In its analysis the Court found that “[t]he FSA bans only certain military-style weapons and detachable magazines, leaving citizens free to protect themselves with a plethora of other firearms and ammunition. Those include magazines holding ten or fewer rounds, nonautomatic and some semiautomatic long guns, and — most importantly — handguns.”

Applying the intermediate scrutiny standard the Court found “the FSA survives such review because its prohibitions against assault weapons and large-capacity magazines are — as they must be — ‘reasonably adapted to a substantial governmental interest.’” The Court stated that “Maryland’s interest in the protection of its citizenry and the public safety is not only substantial, but compelling.”

Unfortunately, this means that yet another Court has refused to require a strict scrutiny analysis to a fundamental constitutional right. Perhaps the most troubling aspect is the Fourth Circuit believes that firearms like the AR-15 are not protected by the Second Amendment, opening the door for more restrictive legislation to be put in place and making it more difficult to challenge.

 

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Filed under Firearms Law, Uncategorized

Symbolism That We Can All Learn From

I was struck by an article this morning on Fox News regarding two moose who were found frozen in Alaska with their horns interlocked. The symbolism, without even reading the article, struck me. How many would would recognize the underlying moral to the story?

I frequently lecture on the use of force and that in many occasions, the best response, if possible, is to remove yourself from the situation. Yet, for some, sometimes their emotions, their “man card” and their pride preclude them from heading my advice. So, let me try through an extremely poignant picture.

Dog fight bird symbolism.jpg

What can we learn from this picture?

First, sometimes our safest and most astute response to provocation is not to fight; but rather, to walk away. Yet, some may see or comprehend this as an opportunity lost.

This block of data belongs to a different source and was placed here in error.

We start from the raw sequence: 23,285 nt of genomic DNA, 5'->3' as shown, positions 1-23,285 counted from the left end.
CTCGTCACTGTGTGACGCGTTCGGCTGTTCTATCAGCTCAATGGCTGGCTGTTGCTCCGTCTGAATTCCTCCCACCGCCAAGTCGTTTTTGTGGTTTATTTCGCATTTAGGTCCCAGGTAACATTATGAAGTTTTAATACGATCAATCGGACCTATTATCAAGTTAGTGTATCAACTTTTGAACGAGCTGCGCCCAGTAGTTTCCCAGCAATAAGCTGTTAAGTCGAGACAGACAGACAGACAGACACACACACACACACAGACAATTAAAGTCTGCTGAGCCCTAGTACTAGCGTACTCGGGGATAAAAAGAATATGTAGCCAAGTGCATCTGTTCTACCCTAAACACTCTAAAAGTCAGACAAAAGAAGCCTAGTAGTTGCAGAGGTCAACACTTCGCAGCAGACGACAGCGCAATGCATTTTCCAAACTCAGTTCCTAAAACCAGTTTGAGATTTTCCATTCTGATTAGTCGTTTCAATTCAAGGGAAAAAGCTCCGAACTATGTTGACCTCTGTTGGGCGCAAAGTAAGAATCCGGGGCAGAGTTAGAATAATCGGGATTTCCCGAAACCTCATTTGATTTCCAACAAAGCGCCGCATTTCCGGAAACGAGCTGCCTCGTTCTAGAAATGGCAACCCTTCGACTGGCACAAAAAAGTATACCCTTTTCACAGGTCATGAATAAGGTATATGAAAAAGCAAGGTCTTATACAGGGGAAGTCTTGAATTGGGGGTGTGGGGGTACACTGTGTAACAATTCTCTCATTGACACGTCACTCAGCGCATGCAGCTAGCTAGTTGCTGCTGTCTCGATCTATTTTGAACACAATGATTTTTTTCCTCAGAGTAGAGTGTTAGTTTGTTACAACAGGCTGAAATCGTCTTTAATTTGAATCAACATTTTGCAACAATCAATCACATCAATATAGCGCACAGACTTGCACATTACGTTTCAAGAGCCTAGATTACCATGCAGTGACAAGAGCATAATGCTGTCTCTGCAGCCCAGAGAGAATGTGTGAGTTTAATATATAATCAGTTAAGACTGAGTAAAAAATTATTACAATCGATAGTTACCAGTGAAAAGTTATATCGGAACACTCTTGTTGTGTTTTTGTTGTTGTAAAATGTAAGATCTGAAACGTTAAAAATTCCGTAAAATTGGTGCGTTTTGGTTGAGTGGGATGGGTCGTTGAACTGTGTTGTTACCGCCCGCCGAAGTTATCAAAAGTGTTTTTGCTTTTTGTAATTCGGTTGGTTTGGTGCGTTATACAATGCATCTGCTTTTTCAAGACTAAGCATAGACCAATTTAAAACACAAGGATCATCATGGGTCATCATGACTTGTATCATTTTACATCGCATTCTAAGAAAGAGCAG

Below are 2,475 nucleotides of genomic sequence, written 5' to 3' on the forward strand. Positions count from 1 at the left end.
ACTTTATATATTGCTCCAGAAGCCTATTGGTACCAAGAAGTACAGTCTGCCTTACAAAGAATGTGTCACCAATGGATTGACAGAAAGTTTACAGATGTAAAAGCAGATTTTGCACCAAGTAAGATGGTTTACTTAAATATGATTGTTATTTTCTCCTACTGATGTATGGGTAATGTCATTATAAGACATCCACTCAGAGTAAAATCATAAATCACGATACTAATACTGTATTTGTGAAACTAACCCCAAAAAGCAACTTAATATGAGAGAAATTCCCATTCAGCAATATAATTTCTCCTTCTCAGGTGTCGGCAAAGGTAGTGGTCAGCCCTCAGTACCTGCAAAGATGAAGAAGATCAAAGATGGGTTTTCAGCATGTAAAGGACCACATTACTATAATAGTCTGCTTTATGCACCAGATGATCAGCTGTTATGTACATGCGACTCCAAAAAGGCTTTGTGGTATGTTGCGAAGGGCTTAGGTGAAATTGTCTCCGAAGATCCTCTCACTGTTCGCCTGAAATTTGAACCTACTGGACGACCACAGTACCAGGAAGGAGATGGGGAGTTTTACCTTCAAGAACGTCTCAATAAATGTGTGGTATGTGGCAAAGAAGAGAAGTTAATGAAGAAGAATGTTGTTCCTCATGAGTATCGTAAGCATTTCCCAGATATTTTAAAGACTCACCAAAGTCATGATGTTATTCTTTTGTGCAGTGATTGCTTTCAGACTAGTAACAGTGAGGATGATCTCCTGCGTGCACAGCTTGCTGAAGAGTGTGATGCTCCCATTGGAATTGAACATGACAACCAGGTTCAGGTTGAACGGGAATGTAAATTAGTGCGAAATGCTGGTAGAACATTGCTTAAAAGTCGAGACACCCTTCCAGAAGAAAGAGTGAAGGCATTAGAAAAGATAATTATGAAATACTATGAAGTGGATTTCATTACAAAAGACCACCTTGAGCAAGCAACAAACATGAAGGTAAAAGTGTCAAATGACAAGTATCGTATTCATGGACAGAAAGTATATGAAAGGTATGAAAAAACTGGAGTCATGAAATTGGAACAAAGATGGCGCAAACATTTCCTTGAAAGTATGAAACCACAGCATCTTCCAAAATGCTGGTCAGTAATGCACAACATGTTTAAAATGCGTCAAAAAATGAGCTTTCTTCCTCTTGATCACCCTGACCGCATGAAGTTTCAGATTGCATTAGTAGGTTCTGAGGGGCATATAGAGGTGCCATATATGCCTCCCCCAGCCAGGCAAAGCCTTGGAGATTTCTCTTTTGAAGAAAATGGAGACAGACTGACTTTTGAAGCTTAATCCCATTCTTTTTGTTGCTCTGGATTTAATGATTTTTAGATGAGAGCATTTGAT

However, the second learning experience that we can take away from this picture is that not all opportunities are to be taken, as some opportunities are traps that may lead to our own demise.

And this leads us to the third learning experience that we, as human beings, can become so determined to harm or destroy our adversary that we become blind and end up destroying ourselves.

And let me be abundantly clear, your actions may be completely justified and supported by the law and yet, even if you survive the encounter without even a scratch, you still may destroy yourself. Few people can comprehend the impact on their psychological state after being involved in a use of force situation, even where the perpetrator was only harmed and survived. There are reasons, as Lieutenant Colonel David Grossman points out in his book On Killing: The Psychological Cost of Learning to Kill in War and Society, that our soldiers, historically, are disinclined to kill, unless we dehumanize the enemy, and that there are relatively few recorded instances in history of soldiers using bayonets against one another. I have in my profession, unfortunately, seen the aftermath of a justified use of force situation on an individual’s psychological well-being…I have also seen the aftermath of a non-justified use of force situation on an individuals psychological well-being and frankly, they do not tend to be that different. You will not be the same, at least, not for a while, although you will believe you are the same exact individual. Your family – those that you love the most – however, will see drastic changes in you. And with time, love, support and proper counseling, you can go back to being substantially similar to who you were before, but you’ll never be the exact same.

Keep this in mind if you find yourself in a situation, where you can safely remove yourself. There is far more to be proud of in deescalating a situation than the possibility of your family sitting over your grave.

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Filed under Firearms Law

VA Actively Depriving Veterans of Second Amendment Rights

Today, I met with a client who was denied by FBI / PSP because of, as stated on the denial, “Veterans Affairs Administration.”